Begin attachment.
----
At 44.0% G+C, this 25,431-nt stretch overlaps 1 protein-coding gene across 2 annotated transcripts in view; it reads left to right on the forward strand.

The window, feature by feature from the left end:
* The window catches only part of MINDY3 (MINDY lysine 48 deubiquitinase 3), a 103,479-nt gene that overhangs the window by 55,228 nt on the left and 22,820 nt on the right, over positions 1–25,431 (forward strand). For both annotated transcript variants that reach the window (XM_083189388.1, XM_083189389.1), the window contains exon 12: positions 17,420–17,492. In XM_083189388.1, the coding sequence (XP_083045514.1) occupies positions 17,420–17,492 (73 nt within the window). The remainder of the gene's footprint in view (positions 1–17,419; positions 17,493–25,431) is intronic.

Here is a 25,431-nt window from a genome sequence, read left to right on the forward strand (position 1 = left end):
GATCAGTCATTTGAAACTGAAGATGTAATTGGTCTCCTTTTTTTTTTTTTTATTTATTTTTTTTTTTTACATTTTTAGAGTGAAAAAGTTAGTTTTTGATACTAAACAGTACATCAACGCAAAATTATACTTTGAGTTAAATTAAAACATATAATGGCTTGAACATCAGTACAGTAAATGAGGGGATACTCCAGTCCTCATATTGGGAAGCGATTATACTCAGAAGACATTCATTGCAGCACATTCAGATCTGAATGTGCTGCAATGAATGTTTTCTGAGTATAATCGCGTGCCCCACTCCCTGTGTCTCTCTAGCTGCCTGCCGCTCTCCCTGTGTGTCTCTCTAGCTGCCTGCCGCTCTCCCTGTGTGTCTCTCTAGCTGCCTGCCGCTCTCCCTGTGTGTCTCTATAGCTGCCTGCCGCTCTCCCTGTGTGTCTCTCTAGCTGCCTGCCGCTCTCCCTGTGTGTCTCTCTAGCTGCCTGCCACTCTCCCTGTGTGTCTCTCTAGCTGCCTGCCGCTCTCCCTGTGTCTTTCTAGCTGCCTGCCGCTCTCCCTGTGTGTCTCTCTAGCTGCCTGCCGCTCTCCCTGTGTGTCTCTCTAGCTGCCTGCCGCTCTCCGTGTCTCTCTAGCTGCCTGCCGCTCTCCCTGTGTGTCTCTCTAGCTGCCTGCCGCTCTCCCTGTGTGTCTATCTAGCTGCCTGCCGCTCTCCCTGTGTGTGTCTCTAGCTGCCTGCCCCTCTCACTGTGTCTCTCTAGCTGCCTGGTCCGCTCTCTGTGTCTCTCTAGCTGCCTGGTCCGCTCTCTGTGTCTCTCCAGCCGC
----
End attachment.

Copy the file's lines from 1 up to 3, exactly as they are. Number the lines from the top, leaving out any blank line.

At 44.0% G+C, this 25,431-nt stretch overlaps 1 protein-coding gene across 2 annotated transcripts in view; it reads left to right on the forward strand.

The window, feature by feature from the left end:
* The window catches only part of MINDY3 (MINDY lysine 48 deubiquitinase 3), a 103,479-nt gene that overhangs the window by 55,228 nt on the left and 22,820 nt on the right, over positions 1–25,431 (forward strand). For both annotated transcript variants that reach the window (XM_083189388.1, XM_083189389.1), the window contains exon 12: positions 17,420–17,492. In XM_083189388.1, the coding sequence (XP_083045514.1) occupies positions 17,420–17,492 (73 nt within the window). The remainder of the gene's footprint in view (positions 1–17,419; positions 17,493–25,431) is intronic.